By Prudence Arobani
The U.S. says Nigeria’s 2019 general election and a peaceful transition, remained its major priority in view of the country’s strategic position in the region.
The U.S. Department of State said during a background briefing on the first trip of Secretary of State Rex Tillerson to Africa, monitored by the News Agency of Nigeria in New York.
Tillerson would meet with Nigeria’s President Muhammadu Buhari and other top government functionaries, and also leaders of Chad, Djibouti, Ethiopia and Kenya during his travels from Tuesday, March 6 to 13.
The department said over two decades ago, the number of countries in Africa with really democratically elected governments were really very few – only three or four.
It said, however, now we had over two dozen African countries with democratically elected governments and which are hopefully not going to have transitions in government through coup d’etats and other illegal methods.
“As we look at the 20 elections, obviously Nigeria, though it’s not this year – it’s going to be next year – that really is a major priority focus, because that’s going to be the third most populous country in the world by 2050.
“It has really very complex political issues and ethnic and tribal issues and security issues,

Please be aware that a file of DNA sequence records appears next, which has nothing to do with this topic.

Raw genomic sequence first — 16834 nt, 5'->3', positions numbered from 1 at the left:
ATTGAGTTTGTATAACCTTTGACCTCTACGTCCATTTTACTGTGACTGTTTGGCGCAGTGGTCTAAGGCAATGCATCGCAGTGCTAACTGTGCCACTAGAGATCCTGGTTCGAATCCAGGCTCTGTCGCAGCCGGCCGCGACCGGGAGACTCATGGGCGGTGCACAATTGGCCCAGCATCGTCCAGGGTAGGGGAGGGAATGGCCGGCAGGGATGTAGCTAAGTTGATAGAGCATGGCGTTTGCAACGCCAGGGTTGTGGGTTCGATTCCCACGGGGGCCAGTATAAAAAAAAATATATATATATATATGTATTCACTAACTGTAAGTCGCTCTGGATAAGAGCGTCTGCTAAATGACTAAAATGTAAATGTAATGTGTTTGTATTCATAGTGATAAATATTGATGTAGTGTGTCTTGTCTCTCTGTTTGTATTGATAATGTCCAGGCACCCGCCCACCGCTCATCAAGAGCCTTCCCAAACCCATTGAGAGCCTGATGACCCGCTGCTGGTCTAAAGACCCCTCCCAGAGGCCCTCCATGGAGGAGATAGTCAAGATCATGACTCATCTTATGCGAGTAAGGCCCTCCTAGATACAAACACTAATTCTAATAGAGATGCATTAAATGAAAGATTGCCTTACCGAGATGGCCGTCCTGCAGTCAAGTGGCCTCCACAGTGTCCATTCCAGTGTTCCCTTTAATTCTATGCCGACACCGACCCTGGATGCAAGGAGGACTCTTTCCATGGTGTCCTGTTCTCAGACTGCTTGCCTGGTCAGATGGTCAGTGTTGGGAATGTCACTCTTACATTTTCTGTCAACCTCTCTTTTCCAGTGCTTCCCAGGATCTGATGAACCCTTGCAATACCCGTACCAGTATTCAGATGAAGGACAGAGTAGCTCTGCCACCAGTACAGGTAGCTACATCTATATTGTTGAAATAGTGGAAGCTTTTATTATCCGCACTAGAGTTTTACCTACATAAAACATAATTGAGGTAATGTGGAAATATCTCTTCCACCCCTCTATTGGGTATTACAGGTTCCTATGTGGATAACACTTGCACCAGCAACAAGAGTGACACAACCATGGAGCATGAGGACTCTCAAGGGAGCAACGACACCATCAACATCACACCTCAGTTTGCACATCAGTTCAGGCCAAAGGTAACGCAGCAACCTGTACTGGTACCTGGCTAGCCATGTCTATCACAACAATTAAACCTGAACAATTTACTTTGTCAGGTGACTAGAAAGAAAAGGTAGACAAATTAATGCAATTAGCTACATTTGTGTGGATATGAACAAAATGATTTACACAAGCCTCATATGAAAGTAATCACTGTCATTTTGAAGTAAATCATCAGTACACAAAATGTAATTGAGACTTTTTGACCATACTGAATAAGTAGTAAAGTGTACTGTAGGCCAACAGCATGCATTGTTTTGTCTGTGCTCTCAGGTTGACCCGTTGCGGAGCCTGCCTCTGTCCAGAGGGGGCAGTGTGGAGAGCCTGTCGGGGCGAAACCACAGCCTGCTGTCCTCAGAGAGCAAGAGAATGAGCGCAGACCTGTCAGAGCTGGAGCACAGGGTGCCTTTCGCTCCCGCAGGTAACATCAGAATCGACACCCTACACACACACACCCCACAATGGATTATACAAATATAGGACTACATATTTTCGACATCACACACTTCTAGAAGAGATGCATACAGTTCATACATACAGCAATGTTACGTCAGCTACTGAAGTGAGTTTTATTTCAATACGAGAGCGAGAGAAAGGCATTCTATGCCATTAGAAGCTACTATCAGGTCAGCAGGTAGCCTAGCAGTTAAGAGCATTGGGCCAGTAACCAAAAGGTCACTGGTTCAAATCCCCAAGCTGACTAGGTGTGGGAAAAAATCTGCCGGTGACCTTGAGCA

“And that’s an area that we really are focusing on how to do a peaceful transition, a democratic transition, but more important is how to hold governments accountable to the people,” the state department said.
The department explained that obviously, a lot of those African countries were still fragile democracies and the U.S. was trying to strengthen them.
The U.S. commended the most recent elections in Liberia, saying it was the first open, fair, and peaceful transition of government in over 75 years, saying that is a good thing.
It regretted what it called the “horrendous rule of Charles Taylor and the degradation of the institutions there, but now they’re building, and I think with the election of George Weah that’s going to be a positive thing”.
The U.S. also noted the election of Nana Akufo-Addo in Ghana, Alassane Ouattara in Cote d’Ivoire and Macky Sall in Senegal, describing them as positive developments.
It said, however, that Ethiopia remained a challenge for the U.S. and a focus for it as well and an opportunity.
The U.S. explained that it was looking at trying to build institutions, really strengthen institutions, and also have peaceful transitions and hold governments accountable to the people in Ethiopia.
It said it was also looking at how it could have reconciliation and dialogues between all of the different groups – the Oromos, the Amharas, the Tigrays, and also in Kenya with the opposition and with the ruling government.
Accordingly, the department said building strong institutions and holding governments accountable are some of the things that are certainly going to be the subjects of discussion during Tillerson’s trip.
“How do we advance political and economic reforms that will help in the transition process? Those are issues too that we’re working on in Zimbabwe with the transition between Robert Mugabe and Emmerson Mnangagwa.
“And also we’re looking hopefully at South Africa with the election of Cyril Ramaphosa from Jacob Zuma and seeing how that’s going to transition,” the state department said.